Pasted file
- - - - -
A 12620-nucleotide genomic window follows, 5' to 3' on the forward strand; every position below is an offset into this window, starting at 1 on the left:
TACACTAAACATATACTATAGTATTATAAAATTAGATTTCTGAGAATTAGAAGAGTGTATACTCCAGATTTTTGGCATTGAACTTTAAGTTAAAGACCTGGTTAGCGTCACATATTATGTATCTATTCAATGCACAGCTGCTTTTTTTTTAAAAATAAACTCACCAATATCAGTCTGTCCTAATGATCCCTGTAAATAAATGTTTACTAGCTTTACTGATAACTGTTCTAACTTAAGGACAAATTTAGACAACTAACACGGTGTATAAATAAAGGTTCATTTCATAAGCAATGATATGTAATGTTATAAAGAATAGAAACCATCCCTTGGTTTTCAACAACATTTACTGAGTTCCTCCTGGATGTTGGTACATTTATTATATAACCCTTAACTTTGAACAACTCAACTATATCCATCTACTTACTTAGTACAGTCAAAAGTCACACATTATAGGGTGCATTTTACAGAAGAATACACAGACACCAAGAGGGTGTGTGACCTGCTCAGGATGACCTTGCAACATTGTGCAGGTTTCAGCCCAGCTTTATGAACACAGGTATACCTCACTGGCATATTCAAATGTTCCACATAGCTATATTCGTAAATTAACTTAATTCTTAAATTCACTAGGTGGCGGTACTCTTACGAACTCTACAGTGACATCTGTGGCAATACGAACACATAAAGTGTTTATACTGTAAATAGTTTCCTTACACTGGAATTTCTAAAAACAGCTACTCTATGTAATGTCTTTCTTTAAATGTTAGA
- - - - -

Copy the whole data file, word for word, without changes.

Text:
A 12620-nucleotide genomic window follows, 5' to 3' on the forward strand; every position below is an offset into this window, starting at 1 on the left:
TACACTAAACATATACTATAGTATTATAAAATTAGATTTCTGAGAATTAGAAGAGTGTATACTCCAGATTTTTGGCATTGAACTTTAAGTTAAAGACCTGGTTAGCGTCACATATTATGTATCTATTCAATGCACAGCTGCTTTTTTTTTAAAAATAAACTCACCAATATCAGTCTGTCCTAATGATCCCTGTAAATAAATGTTTACTAGCTTTACTGATAACTGTTCTAACTTAAGGACAAATTTAGACAACTAACACGGTGTATAAATAAAGGTTCATTTCATAAGCAATGATATGTAATGTTATAAAGAATAGAAACCATCCCTTGGTTTTCAACAACATTTACTGAGTTCCTCCTGGATGTTGGTACATTTATTATATAACCCTTAACTTTGAACAACTCAACTATATCCATCTACTTACTTAGTACAGTCAAAAGTCACACATTATAGGGTGCATTTTACAGAAGAATACACAGACACCAAGAGGGTGTGTGACCTGCTCAGGATGACCTTGCAACATTGTGCAGGTTTCAGCCCAGCTTTATGAACACAGGTATACCTCACTGGCATATTCAAATGTTCCACATAGCTATATTCGTAAATTAACTTAATTCTTAAATTCACTAGGTGGCGGTACTCTTACGAACTCTACAGTGACATCTGTGGCAATACGAACACATAAAGTGTTTATACTGTAAATAGTTTCCTTACACTGGAATTTCTAAAAACAGCTACTCTATGTAATGTCTTTCTTTAAATGTTAGA